In anticipation of the forthcoming new adaptation of Charles Portis’s novel True Grit (written and directed by the Coen Brothers), I decided to go back and look at the first True Grit adaptation, the 1969 film starring John Wayne as Rooster Cogburn (a “man with true grit,” as Mattie calls him). As a wee lad, I saw the film in the theater when it came out, and I don’t believe I have seen it since, although it certainly made quite an impression on me at the time—as did the Mad magazine satire that followed, True Fat (and I remember much more of True Fat than I do of the actual film—that’s what happens when you read and re-read your issues of Mad until they fall apart).
I was pleasantly surprised by the film. It’s an entertaining movie, with a witty screenplay by Marguerite Roberts, who was nominated for the Writer’s Guild of America’s award for Best Drama Adapted from Another Medium for the script. Despite being blacklisted for ten years after refusing to testify in 1951 before the U. S. House Committee on Un-American Activities, Roberts is credited with screenplays for over 30 films, including several westerns in the 1960s before True Grit. I suppose one might read True Grit against that backdrop, with heroine Mattie’s story allegorically representing Roberts’ own struggles against the injustice of the McCarthy era. That Marguerite’s nickname, Maggie, is so close to the name Mattie at least suggests how easy it would have been for the writer to identify with this particular heroine.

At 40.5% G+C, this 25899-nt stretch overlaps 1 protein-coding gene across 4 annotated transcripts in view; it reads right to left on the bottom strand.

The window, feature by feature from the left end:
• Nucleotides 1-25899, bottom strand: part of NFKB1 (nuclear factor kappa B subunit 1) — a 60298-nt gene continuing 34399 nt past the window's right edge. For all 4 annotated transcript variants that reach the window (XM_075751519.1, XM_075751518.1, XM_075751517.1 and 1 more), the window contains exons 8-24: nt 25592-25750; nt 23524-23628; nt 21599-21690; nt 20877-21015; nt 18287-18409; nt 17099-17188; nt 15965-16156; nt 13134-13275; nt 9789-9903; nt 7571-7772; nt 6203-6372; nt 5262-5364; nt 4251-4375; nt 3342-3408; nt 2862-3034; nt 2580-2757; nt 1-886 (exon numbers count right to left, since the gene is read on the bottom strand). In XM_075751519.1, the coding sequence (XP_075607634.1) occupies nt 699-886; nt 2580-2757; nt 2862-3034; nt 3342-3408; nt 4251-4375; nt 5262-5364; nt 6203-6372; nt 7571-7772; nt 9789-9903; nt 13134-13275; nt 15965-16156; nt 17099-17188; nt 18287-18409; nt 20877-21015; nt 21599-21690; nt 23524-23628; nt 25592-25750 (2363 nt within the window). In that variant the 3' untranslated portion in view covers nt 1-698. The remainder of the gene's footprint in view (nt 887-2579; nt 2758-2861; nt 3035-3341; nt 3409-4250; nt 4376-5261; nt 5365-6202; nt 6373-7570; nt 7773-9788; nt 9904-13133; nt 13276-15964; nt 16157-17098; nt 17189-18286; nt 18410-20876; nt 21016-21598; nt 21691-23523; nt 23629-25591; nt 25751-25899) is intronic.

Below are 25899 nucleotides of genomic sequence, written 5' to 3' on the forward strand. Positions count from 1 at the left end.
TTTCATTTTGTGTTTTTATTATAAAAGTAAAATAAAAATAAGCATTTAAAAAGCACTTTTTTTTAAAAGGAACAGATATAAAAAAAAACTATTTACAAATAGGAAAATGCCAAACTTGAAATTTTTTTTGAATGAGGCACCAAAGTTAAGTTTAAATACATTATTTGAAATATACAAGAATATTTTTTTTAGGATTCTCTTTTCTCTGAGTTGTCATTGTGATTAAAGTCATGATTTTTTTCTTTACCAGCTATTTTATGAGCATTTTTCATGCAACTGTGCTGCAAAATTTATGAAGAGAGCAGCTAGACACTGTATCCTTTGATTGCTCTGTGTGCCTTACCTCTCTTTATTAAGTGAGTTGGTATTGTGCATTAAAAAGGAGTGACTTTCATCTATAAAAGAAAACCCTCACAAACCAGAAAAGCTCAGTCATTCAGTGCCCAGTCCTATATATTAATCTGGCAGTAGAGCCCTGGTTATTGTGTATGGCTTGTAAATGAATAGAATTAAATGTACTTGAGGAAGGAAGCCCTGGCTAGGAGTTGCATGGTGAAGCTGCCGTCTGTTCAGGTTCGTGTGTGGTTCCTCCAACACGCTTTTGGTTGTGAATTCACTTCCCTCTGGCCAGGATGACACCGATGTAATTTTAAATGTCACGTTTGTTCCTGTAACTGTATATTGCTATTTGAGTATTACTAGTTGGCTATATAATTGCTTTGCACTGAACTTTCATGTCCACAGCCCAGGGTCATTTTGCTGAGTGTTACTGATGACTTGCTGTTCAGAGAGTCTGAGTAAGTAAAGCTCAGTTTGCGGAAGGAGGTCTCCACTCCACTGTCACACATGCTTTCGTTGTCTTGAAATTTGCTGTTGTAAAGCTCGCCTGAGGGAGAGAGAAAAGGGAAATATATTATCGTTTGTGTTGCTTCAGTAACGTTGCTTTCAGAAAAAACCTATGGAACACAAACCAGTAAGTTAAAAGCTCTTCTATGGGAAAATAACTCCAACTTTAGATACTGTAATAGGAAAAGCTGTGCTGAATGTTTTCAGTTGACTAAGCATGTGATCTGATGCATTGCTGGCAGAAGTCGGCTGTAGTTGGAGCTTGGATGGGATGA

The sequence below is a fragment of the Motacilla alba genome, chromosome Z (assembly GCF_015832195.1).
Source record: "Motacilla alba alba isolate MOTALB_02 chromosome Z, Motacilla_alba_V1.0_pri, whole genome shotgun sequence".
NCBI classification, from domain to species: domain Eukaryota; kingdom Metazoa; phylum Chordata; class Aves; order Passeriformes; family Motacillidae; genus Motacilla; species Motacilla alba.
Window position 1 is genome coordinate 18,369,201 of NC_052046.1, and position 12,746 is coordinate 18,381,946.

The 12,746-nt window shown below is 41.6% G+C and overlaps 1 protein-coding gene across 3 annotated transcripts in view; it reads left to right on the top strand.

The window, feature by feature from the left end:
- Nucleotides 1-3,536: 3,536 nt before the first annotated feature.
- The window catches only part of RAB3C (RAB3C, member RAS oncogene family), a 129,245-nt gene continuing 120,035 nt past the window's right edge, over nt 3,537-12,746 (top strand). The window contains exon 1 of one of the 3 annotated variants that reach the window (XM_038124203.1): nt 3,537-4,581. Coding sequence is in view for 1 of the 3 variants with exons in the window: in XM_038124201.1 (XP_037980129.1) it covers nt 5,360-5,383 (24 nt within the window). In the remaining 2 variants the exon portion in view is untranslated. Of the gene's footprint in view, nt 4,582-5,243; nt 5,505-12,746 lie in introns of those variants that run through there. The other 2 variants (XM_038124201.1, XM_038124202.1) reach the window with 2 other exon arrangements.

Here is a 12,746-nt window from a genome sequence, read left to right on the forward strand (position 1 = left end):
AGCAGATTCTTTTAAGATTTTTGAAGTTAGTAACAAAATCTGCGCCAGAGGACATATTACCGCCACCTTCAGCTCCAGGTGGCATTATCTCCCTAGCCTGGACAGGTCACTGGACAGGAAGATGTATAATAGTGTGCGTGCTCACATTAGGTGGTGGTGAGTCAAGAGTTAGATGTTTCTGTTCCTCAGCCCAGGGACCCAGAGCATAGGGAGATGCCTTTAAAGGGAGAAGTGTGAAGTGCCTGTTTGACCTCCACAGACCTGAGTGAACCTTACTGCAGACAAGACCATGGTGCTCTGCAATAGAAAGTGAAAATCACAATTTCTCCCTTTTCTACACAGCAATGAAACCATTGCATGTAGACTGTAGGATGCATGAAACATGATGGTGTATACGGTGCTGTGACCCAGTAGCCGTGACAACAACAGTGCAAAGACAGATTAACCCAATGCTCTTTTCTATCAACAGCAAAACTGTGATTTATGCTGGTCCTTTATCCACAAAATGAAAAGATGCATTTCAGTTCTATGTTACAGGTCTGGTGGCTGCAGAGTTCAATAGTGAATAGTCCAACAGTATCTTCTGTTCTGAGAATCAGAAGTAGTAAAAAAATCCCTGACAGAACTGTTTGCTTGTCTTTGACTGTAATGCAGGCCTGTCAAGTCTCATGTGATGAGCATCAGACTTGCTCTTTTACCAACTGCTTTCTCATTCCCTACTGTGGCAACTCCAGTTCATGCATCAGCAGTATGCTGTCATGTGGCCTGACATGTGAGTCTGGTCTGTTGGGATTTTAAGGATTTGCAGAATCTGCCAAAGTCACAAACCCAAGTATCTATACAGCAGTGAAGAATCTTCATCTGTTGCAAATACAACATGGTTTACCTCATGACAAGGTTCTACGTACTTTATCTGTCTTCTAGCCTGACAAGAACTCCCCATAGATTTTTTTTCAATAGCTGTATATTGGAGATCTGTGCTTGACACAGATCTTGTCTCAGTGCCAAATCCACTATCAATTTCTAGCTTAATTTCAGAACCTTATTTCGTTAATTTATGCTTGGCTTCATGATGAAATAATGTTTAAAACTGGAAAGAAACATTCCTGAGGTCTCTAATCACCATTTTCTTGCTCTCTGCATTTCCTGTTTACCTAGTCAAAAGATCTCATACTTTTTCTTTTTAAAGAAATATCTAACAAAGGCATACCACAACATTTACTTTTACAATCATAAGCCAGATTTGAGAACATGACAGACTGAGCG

And here’s what’s been bothering me about the Coen Brothers’s version of True Grit. In the advertising thus far, Mattie has been nearly absent, with actors Jeff Bridges, Matt Damon, and James Brolin getting top billing, and actress Hailee Steinfield (who plays Mattie) barely mentioned (and visible only briefly in the television advertisements). What is remarkable about the 1969 True Grit (in addition to an amiable and amusing performance from John Wayne) is the centrality of Mattie (played by Kim Darby). Tom Chaney killed her father, and she is going to bring him to justice, and both the camera and the story follow her every step of the way. Is the new version of True Grit going to be a film in which Mattie is reduced to a secondary character?
Michael Cieply, writing in the New York Times (December 3, 2010), notes “feminist spunk displayed by Mattie Ross, as portrayed by the television actor Kim Darby,” as being a notable feature of the 1969 film. He also writes that “Studio production notes, also on file at the academy library, described her as ‘perky.’ In their leaner, meaner new movie, the Coens deliver a fiercer young heroine.” At least, Mattie is being mentioned by the directors, even if she isn’t being shown much in the advertising. And, although I haven’t seen the new movie yet, I have to say that Mattie is pretty fierce in the first film, and describing her as “perky” seems to be the studio’s way of spinning a female protagonist to make her seem less progressive and daring than she actually is–by describing her in terms of a stereotype (the “perky” heroine) that doesn’t really fit her character. “I won’t rest,” Matty asserts, until “Tom Chaney’s rotting in hell.” Perky?